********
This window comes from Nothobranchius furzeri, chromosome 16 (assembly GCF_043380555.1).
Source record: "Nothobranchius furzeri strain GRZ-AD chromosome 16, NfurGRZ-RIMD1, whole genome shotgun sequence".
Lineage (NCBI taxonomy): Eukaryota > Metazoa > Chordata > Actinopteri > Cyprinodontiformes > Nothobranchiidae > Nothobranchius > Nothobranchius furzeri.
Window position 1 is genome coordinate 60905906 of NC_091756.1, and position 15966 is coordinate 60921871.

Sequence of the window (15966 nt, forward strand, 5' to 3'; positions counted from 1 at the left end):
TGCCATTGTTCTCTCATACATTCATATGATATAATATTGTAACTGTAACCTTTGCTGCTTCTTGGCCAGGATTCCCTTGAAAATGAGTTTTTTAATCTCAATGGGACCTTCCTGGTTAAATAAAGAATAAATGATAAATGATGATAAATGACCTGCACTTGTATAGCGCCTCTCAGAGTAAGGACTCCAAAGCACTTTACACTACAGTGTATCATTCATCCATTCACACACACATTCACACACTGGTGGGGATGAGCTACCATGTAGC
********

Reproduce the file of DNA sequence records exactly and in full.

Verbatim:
This window comes from Nothobranchius furzeri, chromosome 16 (assembly GCF_043380555.1).
Source record: "Nothobranchius furzeri strain GRZ-AD chromosome 16, NfurGRZ-RIMD1, whole genome shotgun sequence".
Lineage (NCBI taxonomy): Eukaryota > Metazoa > Chordata > Actinopteri > Cyprinodontiformes > Nothobranchiidae > Nothobranchius > Nothobranchius furzeri.
Window position 1 is genome coordinate 60905906 of NC_091756.1, and position 15966 is coordinate 60921871.

Sequence of the window (15966 nt, forward strand, 5' to 3'; positions counted from 1 at the left end):
TGCCATTGTTCTCTCATACATTCATATGATATAATATTGTAACTGTAACCTTTGCTGCTTCTTGGCCAGGATTCCCTTGAAAATGAGTTTTTTAATCTCAATGGGACCTTCCTGGTTAAATAAAGAATAAATGATAAATGATGATAAATGACCTGCACTTGTATAGCGCCTCTCAGAGTAAGGACTCCAAAGCACTTTACACTACAGTGTATCATTCATCCATTCACACACACATTCACACACTGGTGGGGATGAGCTACCATGTAGC